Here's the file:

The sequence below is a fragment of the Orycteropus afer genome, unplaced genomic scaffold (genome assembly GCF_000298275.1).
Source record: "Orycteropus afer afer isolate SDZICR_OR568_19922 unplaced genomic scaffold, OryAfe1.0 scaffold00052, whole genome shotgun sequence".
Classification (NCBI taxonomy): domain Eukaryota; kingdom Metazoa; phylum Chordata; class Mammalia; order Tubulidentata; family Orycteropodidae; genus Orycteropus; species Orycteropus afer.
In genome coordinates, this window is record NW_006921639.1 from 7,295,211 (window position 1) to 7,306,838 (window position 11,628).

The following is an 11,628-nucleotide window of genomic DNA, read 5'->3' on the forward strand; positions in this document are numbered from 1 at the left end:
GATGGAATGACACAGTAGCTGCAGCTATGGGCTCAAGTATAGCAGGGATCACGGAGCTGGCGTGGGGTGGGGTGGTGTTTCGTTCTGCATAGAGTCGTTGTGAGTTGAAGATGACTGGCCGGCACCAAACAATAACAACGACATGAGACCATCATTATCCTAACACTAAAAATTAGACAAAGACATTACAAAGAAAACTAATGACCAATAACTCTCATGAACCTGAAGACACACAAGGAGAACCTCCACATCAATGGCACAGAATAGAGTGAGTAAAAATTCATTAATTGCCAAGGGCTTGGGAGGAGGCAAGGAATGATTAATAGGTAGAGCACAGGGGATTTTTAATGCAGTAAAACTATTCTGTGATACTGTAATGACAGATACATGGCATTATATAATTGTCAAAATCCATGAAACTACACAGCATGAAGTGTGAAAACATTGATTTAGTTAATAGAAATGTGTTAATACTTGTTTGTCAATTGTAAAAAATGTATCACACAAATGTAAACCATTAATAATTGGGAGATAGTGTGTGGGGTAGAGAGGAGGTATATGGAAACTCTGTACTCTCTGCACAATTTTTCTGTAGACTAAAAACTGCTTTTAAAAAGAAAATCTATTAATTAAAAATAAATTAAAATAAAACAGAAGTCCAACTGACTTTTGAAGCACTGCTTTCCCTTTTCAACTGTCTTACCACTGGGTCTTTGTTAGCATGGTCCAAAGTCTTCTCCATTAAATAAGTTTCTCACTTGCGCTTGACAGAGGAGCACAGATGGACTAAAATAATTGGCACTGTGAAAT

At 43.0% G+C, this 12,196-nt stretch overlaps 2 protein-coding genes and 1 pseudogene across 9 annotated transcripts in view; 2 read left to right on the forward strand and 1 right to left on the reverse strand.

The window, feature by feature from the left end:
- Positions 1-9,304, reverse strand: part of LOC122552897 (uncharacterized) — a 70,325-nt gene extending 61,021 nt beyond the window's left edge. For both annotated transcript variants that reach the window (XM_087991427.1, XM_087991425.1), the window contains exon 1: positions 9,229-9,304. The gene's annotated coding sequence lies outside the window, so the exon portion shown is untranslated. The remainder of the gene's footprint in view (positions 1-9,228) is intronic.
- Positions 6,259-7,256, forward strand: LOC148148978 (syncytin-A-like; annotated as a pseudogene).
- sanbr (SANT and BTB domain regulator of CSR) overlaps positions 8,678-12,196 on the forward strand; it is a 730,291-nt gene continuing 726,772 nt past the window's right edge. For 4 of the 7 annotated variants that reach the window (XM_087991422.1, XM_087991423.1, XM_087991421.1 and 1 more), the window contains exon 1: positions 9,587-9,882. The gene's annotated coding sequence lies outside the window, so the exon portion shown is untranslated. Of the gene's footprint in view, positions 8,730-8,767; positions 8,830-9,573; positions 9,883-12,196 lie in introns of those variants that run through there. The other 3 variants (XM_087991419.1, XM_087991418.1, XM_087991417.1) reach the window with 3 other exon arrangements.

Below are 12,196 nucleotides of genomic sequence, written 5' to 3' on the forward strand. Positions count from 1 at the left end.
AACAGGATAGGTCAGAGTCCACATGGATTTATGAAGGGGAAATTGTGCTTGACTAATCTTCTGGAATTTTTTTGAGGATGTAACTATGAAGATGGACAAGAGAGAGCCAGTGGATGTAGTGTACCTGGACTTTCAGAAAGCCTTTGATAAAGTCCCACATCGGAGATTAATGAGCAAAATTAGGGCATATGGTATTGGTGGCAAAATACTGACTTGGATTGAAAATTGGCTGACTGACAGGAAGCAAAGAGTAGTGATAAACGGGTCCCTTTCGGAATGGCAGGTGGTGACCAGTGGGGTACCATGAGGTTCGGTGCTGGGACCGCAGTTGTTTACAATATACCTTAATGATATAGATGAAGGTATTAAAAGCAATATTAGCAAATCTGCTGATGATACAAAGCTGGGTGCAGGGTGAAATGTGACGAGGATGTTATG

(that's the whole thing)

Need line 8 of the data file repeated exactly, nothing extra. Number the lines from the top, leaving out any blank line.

The window, feature by feature from the left end: